Nov 282007
Authors: Griffin Faust

Not everything ends happy and anyone can attest to that. Even in life, love, family and community nothing seems to be exactly as good as it sounds.

“How funny, being alive .” is a relevant and popular theme most new writers, I feel, are using in beginning a career publishing stories and books. Differentiated from the usual crowd of commentary writers, however, is a truly exploratory voice that is clean and grounded in familiarity. Local writer Blair Oliver manifests excellent style and complex themes together in his new book “Last Call.”

My favorite story is the book’s debut, titled “Precious Metals,” about a misunderstood boy and his friend travelling to the roller rink. At the roller rink, girls are waiting for a blind date.

Mounting is the boy’s mentality of inadequacy and dubious protocol of an enjoyable skating date. Dramatic effect swells as we the readers are kept curious of the boy’s interactions with people close to him, particularly his own parents.

Throughout the nine stories that culminate this book, I very much liked the neorealist approach in plot structure and development, returning to the commonplace of family and little nuisances that go unnoticed but actually make up much of what life really is. The details are precise and developed the character’s story in an interesting, external way.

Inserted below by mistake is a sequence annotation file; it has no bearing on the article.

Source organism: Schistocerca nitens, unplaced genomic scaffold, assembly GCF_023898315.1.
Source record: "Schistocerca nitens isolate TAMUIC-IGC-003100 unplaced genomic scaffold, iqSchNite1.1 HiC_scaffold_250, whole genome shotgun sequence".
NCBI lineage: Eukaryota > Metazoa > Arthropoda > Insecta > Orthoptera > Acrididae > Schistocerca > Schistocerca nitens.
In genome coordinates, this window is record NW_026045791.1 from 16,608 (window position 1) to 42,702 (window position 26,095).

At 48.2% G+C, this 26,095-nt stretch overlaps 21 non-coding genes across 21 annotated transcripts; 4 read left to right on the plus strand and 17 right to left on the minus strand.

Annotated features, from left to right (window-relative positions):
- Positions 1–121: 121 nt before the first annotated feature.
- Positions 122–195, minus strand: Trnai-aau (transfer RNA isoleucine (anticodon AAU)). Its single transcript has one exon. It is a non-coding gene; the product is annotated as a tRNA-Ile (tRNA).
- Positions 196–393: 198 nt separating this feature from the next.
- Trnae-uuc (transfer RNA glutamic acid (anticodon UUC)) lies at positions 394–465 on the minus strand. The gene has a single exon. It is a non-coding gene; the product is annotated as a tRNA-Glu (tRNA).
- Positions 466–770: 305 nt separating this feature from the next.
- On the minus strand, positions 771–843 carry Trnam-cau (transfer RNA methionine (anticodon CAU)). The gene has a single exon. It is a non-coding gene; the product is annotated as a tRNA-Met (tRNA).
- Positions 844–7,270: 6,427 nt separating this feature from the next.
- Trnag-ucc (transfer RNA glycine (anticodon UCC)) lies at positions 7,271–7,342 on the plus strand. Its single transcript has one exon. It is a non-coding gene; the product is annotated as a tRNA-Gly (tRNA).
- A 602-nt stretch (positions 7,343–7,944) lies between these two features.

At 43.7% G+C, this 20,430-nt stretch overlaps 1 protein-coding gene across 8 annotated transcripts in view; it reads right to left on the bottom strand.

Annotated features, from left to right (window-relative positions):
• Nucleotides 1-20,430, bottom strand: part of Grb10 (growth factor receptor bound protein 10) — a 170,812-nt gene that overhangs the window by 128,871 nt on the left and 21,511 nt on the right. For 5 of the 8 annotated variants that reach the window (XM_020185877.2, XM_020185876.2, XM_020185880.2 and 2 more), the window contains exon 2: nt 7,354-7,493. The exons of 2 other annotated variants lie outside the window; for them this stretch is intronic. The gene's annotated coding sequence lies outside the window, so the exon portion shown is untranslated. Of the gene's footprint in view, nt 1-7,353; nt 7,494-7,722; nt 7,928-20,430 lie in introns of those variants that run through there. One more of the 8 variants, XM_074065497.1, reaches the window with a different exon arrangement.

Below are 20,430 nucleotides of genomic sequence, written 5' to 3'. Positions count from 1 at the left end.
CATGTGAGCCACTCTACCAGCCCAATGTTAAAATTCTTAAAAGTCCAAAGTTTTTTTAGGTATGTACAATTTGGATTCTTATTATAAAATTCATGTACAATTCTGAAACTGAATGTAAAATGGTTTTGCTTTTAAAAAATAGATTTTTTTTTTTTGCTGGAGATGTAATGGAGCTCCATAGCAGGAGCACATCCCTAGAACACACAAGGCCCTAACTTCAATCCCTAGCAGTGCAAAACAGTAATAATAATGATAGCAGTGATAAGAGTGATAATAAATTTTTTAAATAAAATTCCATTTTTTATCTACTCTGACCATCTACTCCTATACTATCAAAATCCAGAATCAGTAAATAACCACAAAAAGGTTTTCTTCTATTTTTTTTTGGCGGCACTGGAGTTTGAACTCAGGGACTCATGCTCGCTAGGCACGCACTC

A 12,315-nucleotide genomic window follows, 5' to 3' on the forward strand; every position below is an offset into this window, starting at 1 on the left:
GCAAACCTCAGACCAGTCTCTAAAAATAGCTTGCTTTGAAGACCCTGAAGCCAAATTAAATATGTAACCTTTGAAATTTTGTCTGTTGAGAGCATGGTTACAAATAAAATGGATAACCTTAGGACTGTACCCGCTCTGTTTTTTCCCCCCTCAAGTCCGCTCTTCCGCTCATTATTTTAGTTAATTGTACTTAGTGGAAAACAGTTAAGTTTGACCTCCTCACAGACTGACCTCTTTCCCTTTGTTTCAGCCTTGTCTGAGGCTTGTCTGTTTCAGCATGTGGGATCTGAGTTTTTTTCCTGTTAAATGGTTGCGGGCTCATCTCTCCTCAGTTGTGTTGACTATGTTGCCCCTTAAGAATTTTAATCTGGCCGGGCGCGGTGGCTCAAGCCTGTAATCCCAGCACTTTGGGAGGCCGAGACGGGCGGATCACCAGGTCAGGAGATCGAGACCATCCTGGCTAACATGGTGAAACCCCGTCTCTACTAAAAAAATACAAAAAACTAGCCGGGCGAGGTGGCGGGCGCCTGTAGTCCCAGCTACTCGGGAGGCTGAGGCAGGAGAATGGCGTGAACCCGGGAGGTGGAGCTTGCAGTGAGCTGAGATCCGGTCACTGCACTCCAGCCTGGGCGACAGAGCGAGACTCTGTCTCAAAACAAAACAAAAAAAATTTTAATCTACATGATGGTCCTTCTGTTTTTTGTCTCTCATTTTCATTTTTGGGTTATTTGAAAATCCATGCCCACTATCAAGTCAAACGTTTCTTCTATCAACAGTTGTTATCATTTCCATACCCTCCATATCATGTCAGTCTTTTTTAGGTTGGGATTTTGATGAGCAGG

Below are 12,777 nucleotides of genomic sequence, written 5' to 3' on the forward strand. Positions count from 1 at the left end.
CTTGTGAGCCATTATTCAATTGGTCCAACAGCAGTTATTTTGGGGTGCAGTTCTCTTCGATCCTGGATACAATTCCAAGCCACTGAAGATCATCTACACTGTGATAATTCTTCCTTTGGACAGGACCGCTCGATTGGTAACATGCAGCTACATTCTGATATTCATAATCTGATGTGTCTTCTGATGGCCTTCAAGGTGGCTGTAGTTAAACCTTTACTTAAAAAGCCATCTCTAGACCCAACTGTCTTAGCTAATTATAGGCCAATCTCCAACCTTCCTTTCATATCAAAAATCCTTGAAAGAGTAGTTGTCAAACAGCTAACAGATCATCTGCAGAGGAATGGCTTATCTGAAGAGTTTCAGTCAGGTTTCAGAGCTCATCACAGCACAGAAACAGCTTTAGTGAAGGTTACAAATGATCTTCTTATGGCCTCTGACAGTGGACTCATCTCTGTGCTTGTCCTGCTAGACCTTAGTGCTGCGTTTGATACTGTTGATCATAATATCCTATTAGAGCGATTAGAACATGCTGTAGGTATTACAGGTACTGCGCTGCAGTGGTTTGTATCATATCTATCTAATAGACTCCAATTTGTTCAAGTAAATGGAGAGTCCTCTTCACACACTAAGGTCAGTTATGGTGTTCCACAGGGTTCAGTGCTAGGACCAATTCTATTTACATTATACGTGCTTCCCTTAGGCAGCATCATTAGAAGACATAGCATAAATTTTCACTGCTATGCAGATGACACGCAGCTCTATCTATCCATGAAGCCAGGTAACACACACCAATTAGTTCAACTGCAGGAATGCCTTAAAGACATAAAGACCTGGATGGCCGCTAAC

I think the most telling factor that this is an accomplished author is the way Oliver’s stories are written with an undeniable and different kind of wit. Nothing that can be pinpointed, unfortunately, but Oliver has a sense of identifying loud behavior that usually goes unseen.

The characters possess an astuteness that isn’t traditionally thought of as intelligent, but they are keenly sensitive to behavior and tension filling the room.

It is this sensitivity in Oliver’s writing that makes me conjecture my own sense of perception. In more than just fluidly laconic prose, the author frames the stories in such a way the end is really just a beginning. I have always enjoyed the open-ended narratives, because few things in life end neatly packaged with a bow.

Staff writer Griffin Faust can be reached at

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